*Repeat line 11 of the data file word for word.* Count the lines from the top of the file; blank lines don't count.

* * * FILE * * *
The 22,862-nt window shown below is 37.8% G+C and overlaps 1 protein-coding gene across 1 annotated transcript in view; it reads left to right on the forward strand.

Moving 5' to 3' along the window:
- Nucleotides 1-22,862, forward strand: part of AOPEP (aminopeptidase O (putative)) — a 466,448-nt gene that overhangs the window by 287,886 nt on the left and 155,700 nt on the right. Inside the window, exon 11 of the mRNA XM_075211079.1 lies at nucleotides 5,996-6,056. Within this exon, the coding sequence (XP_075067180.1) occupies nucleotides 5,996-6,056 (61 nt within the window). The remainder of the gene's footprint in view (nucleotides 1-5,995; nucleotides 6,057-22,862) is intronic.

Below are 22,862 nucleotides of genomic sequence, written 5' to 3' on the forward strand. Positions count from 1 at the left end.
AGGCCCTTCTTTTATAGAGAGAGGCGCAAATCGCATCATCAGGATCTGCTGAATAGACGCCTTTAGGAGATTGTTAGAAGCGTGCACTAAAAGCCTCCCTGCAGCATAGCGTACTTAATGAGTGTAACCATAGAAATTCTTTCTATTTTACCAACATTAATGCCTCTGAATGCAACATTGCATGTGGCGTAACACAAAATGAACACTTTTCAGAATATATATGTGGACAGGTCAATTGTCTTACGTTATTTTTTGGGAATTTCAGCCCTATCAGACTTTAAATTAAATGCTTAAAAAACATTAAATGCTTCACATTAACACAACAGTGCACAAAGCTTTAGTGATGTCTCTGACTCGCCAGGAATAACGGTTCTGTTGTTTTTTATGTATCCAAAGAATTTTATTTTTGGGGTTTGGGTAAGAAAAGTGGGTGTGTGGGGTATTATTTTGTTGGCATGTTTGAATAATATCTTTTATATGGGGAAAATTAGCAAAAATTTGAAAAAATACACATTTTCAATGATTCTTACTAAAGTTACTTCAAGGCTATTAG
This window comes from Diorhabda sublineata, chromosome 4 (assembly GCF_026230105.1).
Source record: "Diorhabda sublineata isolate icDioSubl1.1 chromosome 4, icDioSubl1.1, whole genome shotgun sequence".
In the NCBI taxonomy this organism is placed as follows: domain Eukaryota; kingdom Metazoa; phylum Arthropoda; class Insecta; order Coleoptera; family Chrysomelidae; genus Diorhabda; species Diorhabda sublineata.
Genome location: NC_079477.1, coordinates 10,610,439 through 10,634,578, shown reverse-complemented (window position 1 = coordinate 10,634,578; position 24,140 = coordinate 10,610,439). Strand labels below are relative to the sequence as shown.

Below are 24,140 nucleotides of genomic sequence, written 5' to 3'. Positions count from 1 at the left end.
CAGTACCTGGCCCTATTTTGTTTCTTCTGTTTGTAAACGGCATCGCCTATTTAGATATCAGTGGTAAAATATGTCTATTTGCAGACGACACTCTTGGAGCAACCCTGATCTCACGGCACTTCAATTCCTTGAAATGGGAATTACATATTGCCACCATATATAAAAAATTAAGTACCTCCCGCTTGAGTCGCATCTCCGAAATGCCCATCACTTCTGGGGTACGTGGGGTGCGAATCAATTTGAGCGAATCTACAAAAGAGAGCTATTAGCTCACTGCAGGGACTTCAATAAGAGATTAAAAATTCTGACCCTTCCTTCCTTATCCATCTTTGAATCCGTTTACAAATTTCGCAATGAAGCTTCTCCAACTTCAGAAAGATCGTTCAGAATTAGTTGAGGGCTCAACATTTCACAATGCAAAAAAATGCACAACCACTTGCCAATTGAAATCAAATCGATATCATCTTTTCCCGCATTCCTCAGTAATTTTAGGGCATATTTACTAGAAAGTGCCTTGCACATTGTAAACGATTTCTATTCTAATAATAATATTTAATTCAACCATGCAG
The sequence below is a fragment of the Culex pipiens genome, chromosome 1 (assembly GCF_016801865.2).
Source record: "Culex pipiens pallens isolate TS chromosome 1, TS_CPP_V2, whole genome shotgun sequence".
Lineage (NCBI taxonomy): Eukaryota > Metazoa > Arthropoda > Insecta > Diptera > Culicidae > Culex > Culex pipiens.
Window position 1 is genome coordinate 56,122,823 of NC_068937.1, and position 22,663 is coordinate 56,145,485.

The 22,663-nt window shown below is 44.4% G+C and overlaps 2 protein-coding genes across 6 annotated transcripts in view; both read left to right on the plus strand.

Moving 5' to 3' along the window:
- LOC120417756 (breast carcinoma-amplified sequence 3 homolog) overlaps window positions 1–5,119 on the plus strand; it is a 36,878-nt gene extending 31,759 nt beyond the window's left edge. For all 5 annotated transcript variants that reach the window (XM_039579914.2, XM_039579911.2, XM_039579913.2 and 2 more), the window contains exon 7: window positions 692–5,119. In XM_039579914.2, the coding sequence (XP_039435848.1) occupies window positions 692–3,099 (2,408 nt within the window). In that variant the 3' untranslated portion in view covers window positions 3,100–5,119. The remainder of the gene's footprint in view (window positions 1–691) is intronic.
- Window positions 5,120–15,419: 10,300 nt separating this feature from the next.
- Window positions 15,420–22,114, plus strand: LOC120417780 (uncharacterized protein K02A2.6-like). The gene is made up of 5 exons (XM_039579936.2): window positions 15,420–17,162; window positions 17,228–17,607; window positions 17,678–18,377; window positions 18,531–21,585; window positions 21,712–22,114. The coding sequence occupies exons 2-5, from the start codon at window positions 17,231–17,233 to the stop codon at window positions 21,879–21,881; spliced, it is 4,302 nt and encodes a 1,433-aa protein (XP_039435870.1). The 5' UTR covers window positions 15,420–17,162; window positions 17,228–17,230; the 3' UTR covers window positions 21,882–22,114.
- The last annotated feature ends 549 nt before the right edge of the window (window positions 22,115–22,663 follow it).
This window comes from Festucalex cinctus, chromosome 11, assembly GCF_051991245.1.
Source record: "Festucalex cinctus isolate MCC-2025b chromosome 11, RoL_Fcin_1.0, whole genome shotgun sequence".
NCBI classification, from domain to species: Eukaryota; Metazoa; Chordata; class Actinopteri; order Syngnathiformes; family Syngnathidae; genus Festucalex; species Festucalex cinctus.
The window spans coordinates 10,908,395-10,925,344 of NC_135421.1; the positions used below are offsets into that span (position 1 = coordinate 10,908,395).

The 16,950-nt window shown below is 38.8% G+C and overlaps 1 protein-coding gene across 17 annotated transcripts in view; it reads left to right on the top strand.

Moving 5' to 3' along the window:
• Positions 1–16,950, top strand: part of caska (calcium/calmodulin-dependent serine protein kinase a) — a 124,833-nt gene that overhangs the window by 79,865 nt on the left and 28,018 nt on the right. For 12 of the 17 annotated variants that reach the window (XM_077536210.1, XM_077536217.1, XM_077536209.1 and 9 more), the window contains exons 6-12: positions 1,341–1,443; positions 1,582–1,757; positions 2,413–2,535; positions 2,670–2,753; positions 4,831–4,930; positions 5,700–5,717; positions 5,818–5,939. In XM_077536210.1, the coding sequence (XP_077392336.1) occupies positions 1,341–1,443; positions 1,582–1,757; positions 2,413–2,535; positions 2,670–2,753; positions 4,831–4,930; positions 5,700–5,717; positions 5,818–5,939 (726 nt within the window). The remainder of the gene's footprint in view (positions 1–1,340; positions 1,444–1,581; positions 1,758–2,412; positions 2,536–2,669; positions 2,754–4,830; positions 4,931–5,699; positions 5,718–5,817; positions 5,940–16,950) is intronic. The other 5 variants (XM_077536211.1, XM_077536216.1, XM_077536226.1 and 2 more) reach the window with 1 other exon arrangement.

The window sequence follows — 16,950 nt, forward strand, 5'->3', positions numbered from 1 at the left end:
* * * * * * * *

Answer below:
CAGTACCTGGCCCTATTTTGTTTCTTCTGTTTGTAAACGGCATCGCCTATTTAGATATCAGTGGTAAAATATGTCTATTTGCAGACGACACTCTTGGAGCAACCCTGATCTCACGGCACTTCAATTCCTTGAAATGGGAATTACATATTGCCACCATATATAAAAAATTAAGTACCTCCCGCTTGAGTCGCATCTCCGAAATGCCCATCACTTCTGGGGTACGTGGGGTGCGAATCAATTTGAGCGAATCTACAAAAGAGAGCTATTAGCTCACTGCAGGGACTTCAATAAGAGATTAAAAATTCTGACCCTTCCTTCCTTATCCATCTTTGAATCCGTTTACAAATTTCGCAATGAAGCTTCTCCAACTTCAGAAAGATCGTTCAGAATTAGTTGAGGGCTCAACATTTCACAATGCAAAAAAATGCACAACCACTTGCCAATTGAAATCAAATCGATATCATCTTTTCCCGCATTCCTCAGTAATTTTAGGGCATATTTACTAGAAAGTGCCTTGCACATTGTAAACGATTTCTATTCTAATAATAATATTTAATTCAACCATGCAG